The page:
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NAS for Plex, Roon, family data

Discussion in 'NAS Buying Advice' started by swoti, Dec 8, 2019.

  1. swoti

    swoti Occasional Visitor

    Joined:
    Nov 9, 2014
    Messages:
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    Good morning,

    I´m using a 453mini from Qnap now for some years. My data volume is about 10TB including important family documents and images. I backup every week on an older QNAP NAS and I have some data also stored in a onedrive cloud account.
    The NAS always had it´s problems when it came to Plex transcoding, and now I also want to use it for Roon too.

    My plan is now to completely set the system up new. That´s why I´m now looking for a new NAS that is capable of performing all theses tasks.
    What would you recommend?
    For Roon I probably need to install an SSD drive. It´s recommended in the Roon guideline. I think at least 8GB of RAM is also needed.

    For the Data sharing and backup I don´t have a strategy yet. Maybe A single 10TB drive would be sufficient in the NAS in first place. The backup would then be done on a seperate NAS (maybe the older 453mini).
    My wife is a teacher and I woud love to have access for her with her IPad from the school network.

    Lot´s of planing to do, so I would love to hear your advices.
    Thanks a lot.
    BEst
    Stefan
     
  2. ddaenen1

    ddaenen1 Senior Member

    Joined:
    Mar 11, 2019
    Messages:
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    Location:
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    I have a couple of pointers to think about:

    - pictures and important family documents i would never store on a system that is not redundant. IF your single 10Tb goes south, all is lost. Having a backup is of course good but easier is to replace the defect drive and mirror again without any interruption or loss of data. I have experienced a HDD crash with all my pictures once and was able to recover almost all pictures but i this experience taught me to always use a redundant array, RAID 1 is the most secure. I still back this up on an external HDD which i remove from the house when going on vacation and stuff.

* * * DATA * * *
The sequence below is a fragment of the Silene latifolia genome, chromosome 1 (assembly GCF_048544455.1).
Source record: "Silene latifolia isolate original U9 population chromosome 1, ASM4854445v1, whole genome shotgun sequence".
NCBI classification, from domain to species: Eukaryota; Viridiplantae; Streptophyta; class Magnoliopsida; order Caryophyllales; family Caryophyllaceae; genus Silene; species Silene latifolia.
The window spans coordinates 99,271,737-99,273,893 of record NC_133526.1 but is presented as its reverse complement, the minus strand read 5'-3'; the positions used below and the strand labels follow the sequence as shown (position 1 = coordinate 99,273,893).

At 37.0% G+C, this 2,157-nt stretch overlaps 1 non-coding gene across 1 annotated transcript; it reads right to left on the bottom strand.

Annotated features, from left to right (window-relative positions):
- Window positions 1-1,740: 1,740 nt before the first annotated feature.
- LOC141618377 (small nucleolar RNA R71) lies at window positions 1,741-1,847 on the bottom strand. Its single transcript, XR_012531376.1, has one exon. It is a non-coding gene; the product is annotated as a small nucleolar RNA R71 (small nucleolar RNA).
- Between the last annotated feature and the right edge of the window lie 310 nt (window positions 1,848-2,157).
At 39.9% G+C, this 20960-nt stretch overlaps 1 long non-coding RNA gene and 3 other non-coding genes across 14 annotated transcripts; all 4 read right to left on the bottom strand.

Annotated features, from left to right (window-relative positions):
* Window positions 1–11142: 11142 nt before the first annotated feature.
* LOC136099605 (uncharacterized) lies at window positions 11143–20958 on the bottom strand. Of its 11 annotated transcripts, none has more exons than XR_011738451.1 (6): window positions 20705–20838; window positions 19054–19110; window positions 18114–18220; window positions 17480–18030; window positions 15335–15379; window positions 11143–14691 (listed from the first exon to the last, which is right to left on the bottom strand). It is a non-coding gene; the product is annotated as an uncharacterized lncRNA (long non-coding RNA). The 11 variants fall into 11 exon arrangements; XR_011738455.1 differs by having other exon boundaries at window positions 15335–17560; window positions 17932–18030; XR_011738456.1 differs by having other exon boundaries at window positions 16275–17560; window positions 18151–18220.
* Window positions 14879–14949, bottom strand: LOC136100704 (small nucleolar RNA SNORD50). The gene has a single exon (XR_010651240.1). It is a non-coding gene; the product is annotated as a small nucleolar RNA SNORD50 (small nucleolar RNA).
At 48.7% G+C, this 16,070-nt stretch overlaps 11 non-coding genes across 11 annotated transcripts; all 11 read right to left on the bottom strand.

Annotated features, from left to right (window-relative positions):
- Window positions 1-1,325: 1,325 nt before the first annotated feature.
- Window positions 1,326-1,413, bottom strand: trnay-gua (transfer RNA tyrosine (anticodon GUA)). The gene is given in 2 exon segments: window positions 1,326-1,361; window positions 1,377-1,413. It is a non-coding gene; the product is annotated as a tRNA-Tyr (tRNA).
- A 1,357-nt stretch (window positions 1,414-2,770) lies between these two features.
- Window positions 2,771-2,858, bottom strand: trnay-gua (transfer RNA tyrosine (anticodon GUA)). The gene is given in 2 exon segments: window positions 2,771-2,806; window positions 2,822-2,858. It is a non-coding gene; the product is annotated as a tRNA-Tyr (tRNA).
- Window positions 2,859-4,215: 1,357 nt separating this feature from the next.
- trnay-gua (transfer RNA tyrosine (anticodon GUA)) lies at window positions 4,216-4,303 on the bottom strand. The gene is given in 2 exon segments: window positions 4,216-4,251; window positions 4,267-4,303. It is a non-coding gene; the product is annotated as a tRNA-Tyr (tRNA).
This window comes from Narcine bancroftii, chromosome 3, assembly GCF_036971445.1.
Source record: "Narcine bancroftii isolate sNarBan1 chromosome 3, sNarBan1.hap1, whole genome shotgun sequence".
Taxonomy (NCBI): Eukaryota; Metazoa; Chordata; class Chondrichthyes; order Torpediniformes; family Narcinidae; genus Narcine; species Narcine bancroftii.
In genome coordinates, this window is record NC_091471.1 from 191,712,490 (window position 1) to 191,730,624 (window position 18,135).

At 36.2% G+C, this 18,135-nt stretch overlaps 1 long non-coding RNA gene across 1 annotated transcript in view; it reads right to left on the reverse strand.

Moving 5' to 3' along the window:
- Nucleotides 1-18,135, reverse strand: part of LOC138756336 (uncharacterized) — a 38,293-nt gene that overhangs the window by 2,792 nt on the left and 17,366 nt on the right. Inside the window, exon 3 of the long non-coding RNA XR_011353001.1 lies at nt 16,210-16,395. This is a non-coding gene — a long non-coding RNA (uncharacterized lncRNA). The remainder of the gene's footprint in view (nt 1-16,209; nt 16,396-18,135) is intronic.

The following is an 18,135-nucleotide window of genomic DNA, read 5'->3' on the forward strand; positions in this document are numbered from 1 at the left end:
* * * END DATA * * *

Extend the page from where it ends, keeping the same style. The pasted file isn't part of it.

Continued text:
- What also i learned is that speed is not very important when wanting access pictures or documents so you could think about an older system that takes 2 HDD's or your mini, providing you configure it in RAID 1 or 5. I am running a Synology RS214 with 2 x 4Tb for pics and docs. Works like a charm with the advantage that Synology has good apps likephoto station that take care of your picture album needs. I also use this one to back up my Mac using time machine. The Synology is easy to connect to from outside using the Synology protocoll.

    - use a separate system for media that has speed. I used to have a ReadyNAS NR212 which does 1080p Plex transcoding but recently, i gave that up because i wanted something that fitted my 19" rack and there are not a lot of options at a decent price point that can do transcoding properly. In the end, i bought a 2nd hand supermicro server with an Intel Xeon X3430 CPU and 16Gb ECC RAM and 2 x 2TB WD Red in mirror on which i was running FreeNAS from an USB stick which has been running flawless for a month now. Not comfortable with running an OS from a thumbdrive, i got another 2nd Hand Supermicro with a Xeon L3426 CPU and 16 Gb ECC RAM only a week ago on which i have installed FreeNAS on 2 x 240GB Kingfast SSD's in mirror and connected to a Dell MD1000 15 bay enclosure via a HBA SAS controller which soon will house 15 x 2TB SAS HDD's on which i move my entire media collection. The good part is, it is more than fast enough for transcoding and i can still upgrade to an X3470 CPU and increase to 32Gb ECC or in the worst case, install another, more modern Supermicro mini-ATX motherboard with better CPU and RAM. On top of that, i can still expand the pool by replacing the 2Tb drives by a larger size so my system is at least "near future proof". I idon'thave any experience with Roon but will look into it.

    Hope this gives you something to think about.

    Dominique
     
  3. ddaenen1

    ddaenen1 Senior Member